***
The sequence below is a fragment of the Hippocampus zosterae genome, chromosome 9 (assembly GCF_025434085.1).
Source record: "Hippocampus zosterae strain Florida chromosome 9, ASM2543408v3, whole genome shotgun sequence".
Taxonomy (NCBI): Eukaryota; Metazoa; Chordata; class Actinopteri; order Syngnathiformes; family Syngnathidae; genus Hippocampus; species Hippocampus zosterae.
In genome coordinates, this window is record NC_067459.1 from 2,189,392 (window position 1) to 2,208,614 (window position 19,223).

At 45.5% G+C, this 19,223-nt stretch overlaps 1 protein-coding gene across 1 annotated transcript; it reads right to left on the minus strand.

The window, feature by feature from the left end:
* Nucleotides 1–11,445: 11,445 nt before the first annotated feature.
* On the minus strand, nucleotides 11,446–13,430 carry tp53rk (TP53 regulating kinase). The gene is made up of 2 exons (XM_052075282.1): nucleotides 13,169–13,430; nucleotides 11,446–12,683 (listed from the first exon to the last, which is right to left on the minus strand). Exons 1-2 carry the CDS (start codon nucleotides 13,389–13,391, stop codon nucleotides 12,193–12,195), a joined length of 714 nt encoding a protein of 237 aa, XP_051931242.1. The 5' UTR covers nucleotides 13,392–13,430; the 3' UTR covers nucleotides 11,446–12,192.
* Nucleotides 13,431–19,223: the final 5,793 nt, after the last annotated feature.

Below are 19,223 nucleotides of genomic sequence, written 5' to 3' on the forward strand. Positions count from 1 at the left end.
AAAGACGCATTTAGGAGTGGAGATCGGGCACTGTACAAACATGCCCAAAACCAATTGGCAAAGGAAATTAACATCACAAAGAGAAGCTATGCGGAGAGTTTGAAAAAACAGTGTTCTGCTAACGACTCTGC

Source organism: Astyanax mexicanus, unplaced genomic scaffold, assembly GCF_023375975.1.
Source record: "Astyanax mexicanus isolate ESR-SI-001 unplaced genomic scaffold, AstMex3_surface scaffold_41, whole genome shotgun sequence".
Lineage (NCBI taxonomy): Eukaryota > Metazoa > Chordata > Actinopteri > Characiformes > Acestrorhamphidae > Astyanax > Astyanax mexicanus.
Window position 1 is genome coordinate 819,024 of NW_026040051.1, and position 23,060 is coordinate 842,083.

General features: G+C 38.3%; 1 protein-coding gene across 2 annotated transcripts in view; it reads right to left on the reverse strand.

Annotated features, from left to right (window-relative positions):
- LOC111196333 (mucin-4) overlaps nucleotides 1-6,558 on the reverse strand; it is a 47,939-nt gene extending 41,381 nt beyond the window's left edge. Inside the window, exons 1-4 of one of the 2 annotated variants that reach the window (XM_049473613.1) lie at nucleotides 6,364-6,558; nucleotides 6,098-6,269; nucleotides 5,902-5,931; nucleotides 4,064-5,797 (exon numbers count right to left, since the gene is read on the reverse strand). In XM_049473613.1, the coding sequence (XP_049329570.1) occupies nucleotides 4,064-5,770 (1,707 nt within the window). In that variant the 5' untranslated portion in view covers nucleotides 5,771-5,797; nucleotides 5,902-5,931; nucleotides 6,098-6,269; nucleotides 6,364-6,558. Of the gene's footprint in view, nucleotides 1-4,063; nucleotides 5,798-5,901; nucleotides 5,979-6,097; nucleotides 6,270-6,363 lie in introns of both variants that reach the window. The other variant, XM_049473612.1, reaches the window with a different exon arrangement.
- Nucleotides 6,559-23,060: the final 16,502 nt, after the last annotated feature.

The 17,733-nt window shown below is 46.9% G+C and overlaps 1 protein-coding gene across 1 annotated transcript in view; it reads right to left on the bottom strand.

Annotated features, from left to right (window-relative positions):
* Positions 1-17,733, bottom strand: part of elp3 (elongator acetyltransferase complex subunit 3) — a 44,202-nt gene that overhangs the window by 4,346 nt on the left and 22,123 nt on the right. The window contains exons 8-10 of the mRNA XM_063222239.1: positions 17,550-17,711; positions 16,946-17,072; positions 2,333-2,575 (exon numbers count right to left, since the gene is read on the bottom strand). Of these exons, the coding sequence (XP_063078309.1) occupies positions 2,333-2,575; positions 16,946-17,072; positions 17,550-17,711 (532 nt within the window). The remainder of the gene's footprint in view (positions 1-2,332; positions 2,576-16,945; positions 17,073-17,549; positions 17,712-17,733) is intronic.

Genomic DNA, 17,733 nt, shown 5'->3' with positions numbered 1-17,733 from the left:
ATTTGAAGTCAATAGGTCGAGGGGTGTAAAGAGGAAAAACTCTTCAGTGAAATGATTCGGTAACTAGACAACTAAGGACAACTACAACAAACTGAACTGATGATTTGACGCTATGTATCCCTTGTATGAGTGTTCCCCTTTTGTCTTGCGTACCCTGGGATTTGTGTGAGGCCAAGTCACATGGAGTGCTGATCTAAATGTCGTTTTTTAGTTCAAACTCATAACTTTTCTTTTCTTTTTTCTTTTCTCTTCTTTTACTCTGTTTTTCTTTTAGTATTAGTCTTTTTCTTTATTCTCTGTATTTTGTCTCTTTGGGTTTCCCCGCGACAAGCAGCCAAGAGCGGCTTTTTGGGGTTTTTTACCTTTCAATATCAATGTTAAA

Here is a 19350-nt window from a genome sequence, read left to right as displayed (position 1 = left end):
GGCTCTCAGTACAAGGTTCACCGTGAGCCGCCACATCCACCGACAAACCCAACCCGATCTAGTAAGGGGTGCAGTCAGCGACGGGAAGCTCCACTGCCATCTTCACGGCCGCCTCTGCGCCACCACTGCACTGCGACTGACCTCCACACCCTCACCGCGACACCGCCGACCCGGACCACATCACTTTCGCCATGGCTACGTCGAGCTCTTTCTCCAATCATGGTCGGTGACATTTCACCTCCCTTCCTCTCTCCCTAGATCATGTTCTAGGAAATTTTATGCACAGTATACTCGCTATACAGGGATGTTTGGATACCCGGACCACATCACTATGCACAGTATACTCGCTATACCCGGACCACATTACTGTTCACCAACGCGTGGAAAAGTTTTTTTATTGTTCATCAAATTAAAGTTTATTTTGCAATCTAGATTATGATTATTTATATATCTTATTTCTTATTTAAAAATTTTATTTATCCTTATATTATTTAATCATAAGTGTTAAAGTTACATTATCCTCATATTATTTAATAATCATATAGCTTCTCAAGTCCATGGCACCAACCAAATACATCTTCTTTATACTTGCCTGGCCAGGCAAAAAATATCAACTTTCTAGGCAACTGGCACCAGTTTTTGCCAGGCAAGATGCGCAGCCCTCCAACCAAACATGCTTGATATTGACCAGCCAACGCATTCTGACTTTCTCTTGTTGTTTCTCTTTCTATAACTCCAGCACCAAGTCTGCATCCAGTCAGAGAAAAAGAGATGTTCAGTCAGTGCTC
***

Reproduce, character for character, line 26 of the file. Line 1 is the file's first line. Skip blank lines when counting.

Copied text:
GGCTCTCAGTACAAGGTTCACCGTGAGCCGCCACATCCACCGACAAACCCAACCCGATCTAGTAAGGGGTGCAGTCAGCGACGGGAAGCTCCACTGCCATCTTCACGGCCGCCTCTGCGCCACCACTGCACTGCGACTGACCTCCACACCCTCACCGCGACACCGCCGACCCGGACCACATCACTTTCGCCATGGCTACGTCGAGCTCTTTCTCCAATCATGGTCGGTGACATTTCACCTCCCTTCCTCTCTCCCTAGATCATGTTCTAGGAAATTTTATGCACAGTATACTCGCTATACAGGGATGTTTGGATACCCGGACCACATCACTATGCACAGTATACTCGCTATACCCGGACCACATTACTGTTCACCAACGCGTGGAAAAGTTTTTTTATTGTTCATCAAATTAAAGTTTATTTTGCAATCTAGATTATGATTATTTATATATCTTATTTCTTATTTAAAAATTTTATTTATCCTTATATTATTTAATCATAAGTGTTAAAGTTACATTATCCTCATATTATTTAATAATCATATAGCTTCTCAAGTCCATGGCACCAACCAAATACATCTTCTTTATACTTGCCTGGCCAGGCAAAAAATATCAACTTTCTAGGCAACTGGCACCAGTTTTTGCCAGGCAAGATGCGCAGCCCTCCAACCAAACATGCTTGATATTGACCAGCCAACGCATTCTGACTTTCTCTTGTTGTTTCTCTTTCTATAACTCCAGCACCAAGTCTGCATCCAGTCAGAGAAAAAGAGATGTTCAGTCAGTGCTC